it, Mr. Marter, from the pulpit underneath, sent forth
a significant reprimand to the conscience of a particular
culprit of his congregation, in the form of a solemn
cough. Emilia had to remain unenlightened, and
she proceeded to build on her previous assumption;
doing the whispering easily and sweetly; in the prettiest
way from her tongue’s tip, with her chin lifted
up; and sending the vowels on a prolonged hushed breath,
that seemed to print them on the hearing far more
distinctly than a volume of sound. Wilfrid fell
back on monosyllables. He could not bring his
mouth to utter flinty negatives, so it appeared that
he assented; and then his better nature abused him
for deluding her. He grew utterly ashamed of
his aimless selfish double-dealing. “Can
it be?” he questioned his own mind, and listened
greedily to any mental confirmations of surpassing
excellence in her, that the world might possibly acknowledge.
Having, with great zeal, created a set of circumstances,
he cursed them heartily, after the fashion of little
people. He grew resigned to abandon Lady Charlotte,
and to give his name to this subduing girl; but a
comfortable quieting sensation came over him, at the
thought that his filial duty stood in the way.
His father, he knew, was anxious for him to marry into
a noble family—incomprehensibly anxious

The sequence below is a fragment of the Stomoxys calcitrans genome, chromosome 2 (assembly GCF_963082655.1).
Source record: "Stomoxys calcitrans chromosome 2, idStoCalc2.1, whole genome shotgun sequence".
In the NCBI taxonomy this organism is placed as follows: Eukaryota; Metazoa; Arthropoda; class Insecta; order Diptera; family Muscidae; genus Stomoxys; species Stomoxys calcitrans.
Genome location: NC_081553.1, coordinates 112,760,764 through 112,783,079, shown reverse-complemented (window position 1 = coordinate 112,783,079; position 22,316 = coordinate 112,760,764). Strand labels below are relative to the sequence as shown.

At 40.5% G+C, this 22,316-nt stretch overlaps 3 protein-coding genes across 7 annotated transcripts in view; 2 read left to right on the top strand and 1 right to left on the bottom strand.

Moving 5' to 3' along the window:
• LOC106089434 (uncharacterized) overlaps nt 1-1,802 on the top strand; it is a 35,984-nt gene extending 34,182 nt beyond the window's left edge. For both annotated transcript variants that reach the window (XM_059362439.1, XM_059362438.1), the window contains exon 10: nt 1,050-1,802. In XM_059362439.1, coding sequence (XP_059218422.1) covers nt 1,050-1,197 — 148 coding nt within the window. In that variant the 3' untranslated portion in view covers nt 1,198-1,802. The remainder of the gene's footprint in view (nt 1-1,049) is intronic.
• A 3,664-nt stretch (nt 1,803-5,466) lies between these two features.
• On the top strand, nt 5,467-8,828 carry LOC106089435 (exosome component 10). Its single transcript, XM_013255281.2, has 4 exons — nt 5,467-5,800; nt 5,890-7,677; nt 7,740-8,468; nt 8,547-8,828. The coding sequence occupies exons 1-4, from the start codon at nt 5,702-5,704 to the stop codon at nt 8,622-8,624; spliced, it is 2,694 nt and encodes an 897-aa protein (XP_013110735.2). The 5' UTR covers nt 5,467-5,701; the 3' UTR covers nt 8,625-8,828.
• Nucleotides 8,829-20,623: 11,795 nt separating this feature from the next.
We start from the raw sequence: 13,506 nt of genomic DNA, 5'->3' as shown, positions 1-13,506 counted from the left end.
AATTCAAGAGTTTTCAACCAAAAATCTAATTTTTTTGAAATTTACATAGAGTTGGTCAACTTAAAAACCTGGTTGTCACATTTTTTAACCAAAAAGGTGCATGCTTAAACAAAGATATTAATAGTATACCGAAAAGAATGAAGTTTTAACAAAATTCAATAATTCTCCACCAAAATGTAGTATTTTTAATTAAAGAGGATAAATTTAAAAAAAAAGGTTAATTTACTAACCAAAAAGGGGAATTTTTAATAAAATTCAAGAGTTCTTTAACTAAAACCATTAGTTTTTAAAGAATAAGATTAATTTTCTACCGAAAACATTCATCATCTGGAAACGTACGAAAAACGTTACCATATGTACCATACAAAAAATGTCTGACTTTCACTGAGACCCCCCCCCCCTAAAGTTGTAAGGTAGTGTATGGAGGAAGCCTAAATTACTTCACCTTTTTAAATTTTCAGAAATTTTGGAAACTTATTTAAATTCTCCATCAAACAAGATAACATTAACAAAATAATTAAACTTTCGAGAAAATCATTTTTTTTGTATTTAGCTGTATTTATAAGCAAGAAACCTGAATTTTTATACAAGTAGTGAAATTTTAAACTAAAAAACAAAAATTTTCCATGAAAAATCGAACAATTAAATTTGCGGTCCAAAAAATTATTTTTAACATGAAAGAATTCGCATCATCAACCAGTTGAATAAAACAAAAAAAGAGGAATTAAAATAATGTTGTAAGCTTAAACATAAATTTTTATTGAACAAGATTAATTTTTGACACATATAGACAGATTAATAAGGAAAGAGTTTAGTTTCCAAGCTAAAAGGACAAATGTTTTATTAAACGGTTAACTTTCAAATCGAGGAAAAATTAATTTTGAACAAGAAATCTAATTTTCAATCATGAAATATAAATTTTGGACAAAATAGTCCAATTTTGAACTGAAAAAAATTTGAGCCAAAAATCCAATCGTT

to have the affair settled; and, as two or three scenes
rose in his mind, Wilfrid perceived that the obstacle
to his present fancy was his father.
As clearly as he could, with the dread of the preacher’s
admonishing cough before him, Wilfrid stated the case
to Emilia; saying that he loved her with his whole
heart; but that the truth was, his father was not in
a condition of health to bear contradiction to his
wishes, and would, he was sure, be absolutely opposed
to their union. He brought on himself another
reprimand from Mr. Marter, in seeking to propitiate
Emilia’s reason to comprehend the position rightly;
and could add little more to the fact he had spoken,
than that his father had other views, which it would
require time to combat.
Emilia listened attentively, replying with a flying
glance to the squeeze of his hand. He was astonished
to see her so little disconcerted. But now the
gradual fall of Mr. Marter’s voice gave them
“My lover?” breathed Emilia, hurriedly
and eagerly; questioning with eye and tone.
“My darling!” returned Wilfrid.
She sat down to the organ with a smile. He was
careful to retreat before the conclusion of the service;
somewhat chagrined by his success. That smile
of hers was inexplicable to him.